Hartman: She feels the village is on the cutting edge of making progress and she wants to see it return to the way it was when it was the “playground of Ohio.”

Hayden: She’s built meaningful relationships with local government officials and helped to bring public water to the village during her tenure. The village now has a comprehensive plan. She was twice elected council president.

Wells: “I think we can do better,” she said. Teamwork is important but it’s equally important for council members to bring individual ideas to the table and eliminate rubberstamping.

Question: Tell us about your education and why it should help convince people to vote for you.

Justice: He’s a Lakewood High School graduate. He didn’t attend college but spent 25 years as a personnel manager. “My dad thought milking cows was more important (than college),” he said. He trained with the Jaycees.

Ours: He’s a high school graduate who became a mechanic and a contractor. He earned a real estate license and runs his own business. “I have continuing education daily,” he said.

Prince: He has a college degree in political science and economics. He’s attended more than 1,000 local government meetings as editor of a newspaper and experienced the “school of hard knocks” as a long-time small business owner.

Black: He’s a Lakewood High School graduate and a graduate of OSU College of Agriculture with courses in business.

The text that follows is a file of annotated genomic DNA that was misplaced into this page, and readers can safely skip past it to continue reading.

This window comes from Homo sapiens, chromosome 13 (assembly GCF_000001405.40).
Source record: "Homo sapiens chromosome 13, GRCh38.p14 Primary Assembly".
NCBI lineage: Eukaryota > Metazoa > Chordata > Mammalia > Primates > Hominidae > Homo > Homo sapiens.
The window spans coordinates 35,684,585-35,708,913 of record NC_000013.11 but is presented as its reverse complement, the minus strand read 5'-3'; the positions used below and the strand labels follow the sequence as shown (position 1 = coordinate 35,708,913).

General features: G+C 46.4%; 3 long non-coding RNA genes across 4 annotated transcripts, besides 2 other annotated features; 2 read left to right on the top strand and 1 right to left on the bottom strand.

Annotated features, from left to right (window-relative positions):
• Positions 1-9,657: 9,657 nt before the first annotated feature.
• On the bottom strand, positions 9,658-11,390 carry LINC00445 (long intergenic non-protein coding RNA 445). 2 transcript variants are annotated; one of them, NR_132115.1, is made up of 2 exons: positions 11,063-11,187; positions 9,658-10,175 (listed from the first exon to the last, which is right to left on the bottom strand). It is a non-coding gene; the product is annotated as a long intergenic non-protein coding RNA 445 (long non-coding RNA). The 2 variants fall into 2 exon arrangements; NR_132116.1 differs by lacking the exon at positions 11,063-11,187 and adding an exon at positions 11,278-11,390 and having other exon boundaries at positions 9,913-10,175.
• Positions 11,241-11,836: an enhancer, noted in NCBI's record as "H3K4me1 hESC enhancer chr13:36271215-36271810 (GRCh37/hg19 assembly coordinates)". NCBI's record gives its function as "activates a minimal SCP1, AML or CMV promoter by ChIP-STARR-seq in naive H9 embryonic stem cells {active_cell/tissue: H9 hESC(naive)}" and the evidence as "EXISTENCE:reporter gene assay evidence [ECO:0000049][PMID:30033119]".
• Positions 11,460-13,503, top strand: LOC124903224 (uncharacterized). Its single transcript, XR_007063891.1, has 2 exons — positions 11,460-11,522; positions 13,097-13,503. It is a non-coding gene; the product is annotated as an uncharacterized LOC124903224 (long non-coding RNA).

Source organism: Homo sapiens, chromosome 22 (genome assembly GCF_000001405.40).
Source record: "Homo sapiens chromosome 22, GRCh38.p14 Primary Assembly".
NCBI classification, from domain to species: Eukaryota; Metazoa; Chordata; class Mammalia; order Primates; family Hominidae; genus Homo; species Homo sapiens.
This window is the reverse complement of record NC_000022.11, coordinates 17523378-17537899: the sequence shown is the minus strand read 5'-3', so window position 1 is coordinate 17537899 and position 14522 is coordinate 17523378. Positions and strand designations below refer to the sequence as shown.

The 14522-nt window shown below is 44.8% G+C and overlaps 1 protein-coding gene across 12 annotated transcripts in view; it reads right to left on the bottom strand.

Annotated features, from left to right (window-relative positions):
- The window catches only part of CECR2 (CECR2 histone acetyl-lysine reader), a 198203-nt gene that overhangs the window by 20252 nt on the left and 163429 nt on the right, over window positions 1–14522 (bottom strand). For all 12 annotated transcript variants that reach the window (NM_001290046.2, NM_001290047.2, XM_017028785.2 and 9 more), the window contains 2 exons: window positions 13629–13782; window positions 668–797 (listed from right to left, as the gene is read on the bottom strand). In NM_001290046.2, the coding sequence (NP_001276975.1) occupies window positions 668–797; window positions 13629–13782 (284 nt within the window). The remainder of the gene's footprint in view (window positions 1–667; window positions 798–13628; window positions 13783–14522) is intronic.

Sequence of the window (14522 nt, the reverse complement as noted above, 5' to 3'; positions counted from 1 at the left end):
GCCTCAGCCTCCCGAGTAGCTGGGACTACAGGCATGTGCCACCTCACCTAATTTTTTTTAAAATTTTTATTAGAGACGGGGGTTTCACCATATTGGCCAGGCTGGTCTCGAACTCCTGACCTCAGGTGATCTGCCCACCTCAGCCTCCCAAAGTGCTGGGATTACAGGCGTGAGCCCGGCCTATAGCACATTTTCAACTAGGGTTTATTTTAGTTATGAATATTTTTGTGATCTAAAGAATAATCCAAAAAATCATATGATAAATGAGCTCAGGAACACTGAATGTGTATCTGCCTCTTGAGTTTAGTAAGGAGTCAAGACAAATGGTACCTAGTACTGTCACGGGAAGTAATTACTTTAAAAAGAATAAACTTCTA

Herron: He graduated from the University of Mississippi in 1983 before working for Proctor and Gamble. Later, he started his own business, which has grown steadily.

Baker: Graduated from the Graduate School of Banking before becoming a vice president of consumer loans. He served on the Newark City Council where he was chair of the finance committee.

Hartman: Graduated from the Hondros real estate college and started her own business at 22 years old. She served on the Newark City Council for several terms.

Hayden: She has a bachelor and master’s degree in education as well as class hours beyond a master’s. She’s been active in many professional organizations, often in a leadership capacity.

Wells: She recently earned a bachelor’s degree in history from OSU where she was tapped for a Mortar Board. She’s worked in an accounting office and as a legal secretary, and learned to do research and how to apply it.

Carroll: He completed an electrical program at C-TEC technical school (called LCJVS at the time) and completed plenty of continuing education. He’s a National Electric Code instructor.